Tuesday, 31 March 2015

Losses Are Not Failures of Risk Management

Well, not necessarily.  But we need to remind ourselves and our stakeholders that that’s really the point.  Losses will happen with certain regularity.  This is the message of a system of a risk appetite system where the limits are calibrated to a 1-in-10 chance over a one-year horizon.   Whether the implications are really appreciated is a different point. 

A paper by Rene Stulz (here) is a good reminder that losses may not represent a failure of risk management.  This is particularly the case where “managers [know] exactly the risks they faced―and they decided to take them.  Therefore there is no sense in which risk management failed”.  He goes on further to say that “deciding whether to take a known risk is not a decision for risk managers.  The decision depends on the risk appetite of an institution.” 

This is consistent with the practitioner’s view as expressed by James Tufts, Group CRO of Guardian Financial Services, expressed in a guest post in this blog: “[T]he objective of the ‘Risk Function’ should not be ‘risk management’.  That’s a business objective.  The objective of the ‘Risk Function’ is to provide the ERM [Enterprise Risk Management] framework and the source of challenge and oversight on all aspects of the business model, relative to this framework.”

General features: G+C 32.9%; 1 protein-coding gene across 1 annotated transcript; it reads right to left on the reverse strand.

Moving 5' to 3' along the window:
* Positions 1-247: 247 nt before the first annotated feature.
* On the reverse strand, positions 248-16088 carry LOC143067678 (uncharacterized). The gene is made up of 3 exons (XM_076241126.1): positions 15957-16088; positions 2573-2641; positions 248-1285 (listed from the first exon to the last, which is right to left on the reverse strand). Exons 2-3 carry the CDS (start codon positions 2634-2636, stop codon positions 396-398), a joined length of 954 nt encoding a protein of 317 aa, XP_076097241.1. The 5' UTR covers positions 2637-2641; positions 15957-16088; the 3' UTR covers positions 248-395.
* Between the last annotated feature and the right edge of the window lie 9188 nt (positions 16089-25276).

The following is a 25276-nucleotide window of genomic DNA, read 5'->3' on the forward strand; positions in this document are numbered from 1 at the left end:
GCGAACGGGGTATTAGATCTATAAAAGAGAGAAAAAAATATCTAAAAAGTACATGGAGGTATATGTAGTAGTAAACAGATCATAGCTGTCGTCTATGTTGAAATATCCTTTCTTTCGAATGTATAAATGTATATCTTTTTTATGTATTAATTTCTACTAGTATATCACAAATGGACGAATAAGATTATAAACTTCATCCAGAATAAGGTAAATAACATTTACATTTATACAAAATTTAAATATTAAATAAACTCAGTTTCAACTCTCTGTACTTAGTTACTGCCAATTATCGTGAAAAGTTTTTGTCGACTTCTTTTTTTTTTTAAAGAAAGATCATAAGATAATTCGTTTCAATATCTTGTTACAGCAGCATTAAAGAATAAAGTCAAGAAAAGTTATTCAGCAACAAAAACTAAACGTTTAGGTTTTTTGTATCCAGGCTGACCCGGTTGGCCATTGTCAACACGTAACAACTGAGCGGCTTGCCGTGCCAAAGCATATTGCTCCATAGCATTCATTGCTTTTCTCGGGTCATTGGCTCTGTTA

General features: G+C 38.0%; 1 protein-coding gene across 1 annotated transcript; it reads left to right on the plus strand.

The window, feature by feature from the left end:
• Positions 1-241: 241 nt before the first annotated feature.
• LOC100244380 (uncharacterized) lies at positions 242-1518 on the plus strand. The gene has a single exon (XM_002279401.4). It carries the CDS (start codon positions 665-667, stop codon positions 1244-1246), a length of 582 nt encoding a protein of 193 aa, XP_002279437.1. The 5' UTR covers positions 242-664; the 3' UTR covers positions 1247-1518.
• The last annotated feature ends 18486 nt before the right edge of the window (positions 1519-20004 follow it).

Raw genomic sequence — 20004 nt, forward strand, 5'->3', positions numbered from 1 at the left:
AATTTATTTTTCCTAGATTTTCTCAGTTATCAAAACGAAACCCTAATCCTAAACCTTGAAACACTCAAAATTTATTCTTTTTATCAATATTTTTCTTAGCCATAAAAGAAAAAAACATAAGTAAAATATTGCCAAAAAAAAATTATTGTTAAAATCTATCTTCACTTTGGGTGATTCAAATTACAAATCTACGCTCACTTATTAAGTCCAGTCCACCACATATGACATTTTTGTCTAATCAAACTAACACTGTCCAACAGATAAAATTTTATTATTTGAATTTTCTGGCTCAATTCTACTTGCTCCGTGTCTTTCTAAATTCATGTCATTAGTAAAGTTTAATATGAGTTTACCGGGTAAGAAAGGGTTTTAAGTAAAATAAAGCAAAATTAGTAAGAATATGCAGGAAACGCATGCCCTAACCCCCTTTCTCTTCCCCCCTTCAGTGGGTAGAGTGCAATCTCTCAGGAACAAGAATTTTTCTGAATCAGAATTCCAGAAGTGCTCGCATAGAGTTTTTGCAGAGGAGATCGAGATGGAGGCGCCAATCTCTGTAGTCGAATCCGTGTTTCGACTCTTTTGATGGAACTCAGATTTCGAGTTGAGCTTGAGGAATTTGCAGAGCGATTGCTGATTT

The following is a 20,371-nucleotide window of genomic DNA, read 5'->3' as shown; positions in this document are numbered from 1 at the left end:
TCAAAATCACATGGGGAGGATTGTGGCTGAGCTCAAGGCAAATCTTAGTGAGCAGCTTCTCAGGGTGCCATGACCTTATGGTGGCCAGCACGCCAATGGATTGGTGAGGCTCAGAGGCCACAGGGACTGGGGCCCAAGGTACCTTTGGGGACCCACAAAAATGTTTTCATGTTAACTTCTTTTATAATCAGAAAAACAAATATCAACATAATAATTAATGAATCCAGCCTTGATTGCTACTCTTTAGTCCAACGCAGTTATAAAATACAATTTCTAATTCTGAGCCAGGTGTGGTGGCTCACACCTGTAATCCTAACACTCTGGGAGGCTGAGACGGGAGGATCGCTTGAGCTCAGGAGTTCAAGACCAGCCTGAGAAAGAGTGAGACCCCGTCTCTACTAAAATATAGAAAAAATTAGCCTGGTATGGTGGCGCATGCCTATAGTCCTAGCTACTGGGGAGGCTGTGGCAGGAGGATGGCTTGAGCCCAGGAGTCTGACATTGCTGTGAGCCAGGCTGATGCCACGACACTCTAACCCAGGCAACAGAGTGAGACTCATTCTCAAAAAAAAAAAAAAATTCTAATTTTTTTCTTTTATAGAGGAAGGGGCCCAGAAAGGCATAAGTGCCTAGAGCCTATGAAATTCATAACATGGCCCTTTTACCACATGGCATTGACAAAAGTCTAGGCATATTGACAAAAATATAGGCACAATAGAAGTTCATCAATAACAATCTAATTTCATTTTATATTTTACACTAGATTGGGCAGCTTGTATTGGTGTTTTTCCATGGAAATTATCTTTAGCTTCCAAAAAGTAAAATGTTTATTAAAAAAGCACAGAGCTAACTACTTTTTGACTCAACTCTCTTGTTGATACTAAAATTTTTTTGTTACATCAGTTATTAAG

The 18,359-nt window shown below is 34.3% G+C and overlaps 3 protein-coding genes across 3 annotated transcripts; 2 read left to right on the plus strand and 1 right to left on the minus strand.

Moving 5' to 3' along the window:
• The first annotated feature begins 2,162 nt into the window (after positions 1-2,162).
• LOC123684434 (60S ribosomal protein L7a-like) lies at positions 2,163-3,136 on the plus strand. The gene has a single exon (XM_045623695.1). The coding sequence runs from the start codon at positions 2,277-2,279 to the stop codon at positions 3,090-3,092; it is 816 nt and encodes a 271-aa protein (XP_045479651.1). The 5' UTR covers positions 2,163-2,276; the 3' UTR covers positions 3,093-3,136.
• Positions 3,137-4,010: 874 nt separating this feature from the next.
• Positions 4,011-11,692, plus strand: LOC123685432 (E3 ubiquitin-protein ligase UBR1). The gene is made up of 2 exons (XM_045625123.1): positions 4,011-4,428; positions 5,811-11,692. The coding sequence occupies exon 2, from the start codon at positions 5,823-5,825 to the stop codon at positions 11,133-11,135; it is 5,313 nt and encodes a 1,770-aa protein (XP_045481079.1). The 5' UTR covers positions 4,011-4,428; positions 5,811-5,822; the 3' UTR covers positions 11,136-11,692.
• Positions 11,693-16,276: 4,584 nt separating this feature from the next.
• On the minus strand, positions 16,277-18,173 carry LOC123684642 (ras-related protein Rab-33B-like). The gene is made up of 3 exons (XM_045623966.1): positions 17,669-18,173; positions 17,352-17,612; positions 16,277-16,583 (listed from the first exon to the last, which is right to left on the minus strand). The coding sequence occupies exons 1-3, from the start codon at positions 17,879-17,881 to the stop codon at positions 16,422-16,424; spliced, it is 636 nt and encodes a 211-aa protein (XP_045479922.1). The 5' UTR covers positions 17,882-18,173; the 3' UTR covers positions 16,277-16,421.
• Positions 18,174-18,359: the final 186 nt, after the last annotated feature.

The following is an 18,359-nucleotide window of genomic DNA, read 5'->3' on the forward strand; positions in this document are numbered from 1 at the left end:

There may be risk management failures nevertheless and Stulz’s paper goes on to provide a useful classification:
  1. Mismeasurement of known risks  
  2. Failure to take risks into account 
  3. Failure in communicating the risks to top management 
  4. Failure in monitoring risks 
  5. Failure in managing risks 
  6. Failure to use appropriate risk metrics
I find these categories rather intuitive and I wonder how they can be used in practice.  There is an increasing regulatory expectation of formal assessment of the effectiveness of risk management and these categories could usefully feed into that process in two complementary ways. 

Firstly, banks and insurers track a range of risk events/incidents.  It would be useful to consider if reported incidents fall into any of the above categories.  Alternatively they may be consistent with risk appetite.

Secondly, insurers and banks using an internal model are expected to use it to support a profit and loss attribution.  This means explaining actual profits and losses by reference to the output of the internal model and the risk categories considered.  It would be interesting to consider if the losses arise from changes in values consistent with risk appetite or any of the reasons set out above. 

The above might seem a simple idea but learning from failures, or risk management failures in this case, is usually anything but a simple idea.

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Monday, 16 March 2015

Stress Testing: Reporting or ‘So What’?

The Bank of England (BoE) recently published the results of the first concurrent stress testing of UK banks (click here for a post about the implications of this exercise).  Stress testing is not only relevant to banks; EIOPA also initiated a similar process and carried out an exercise in 2014, which I will cover in a future post.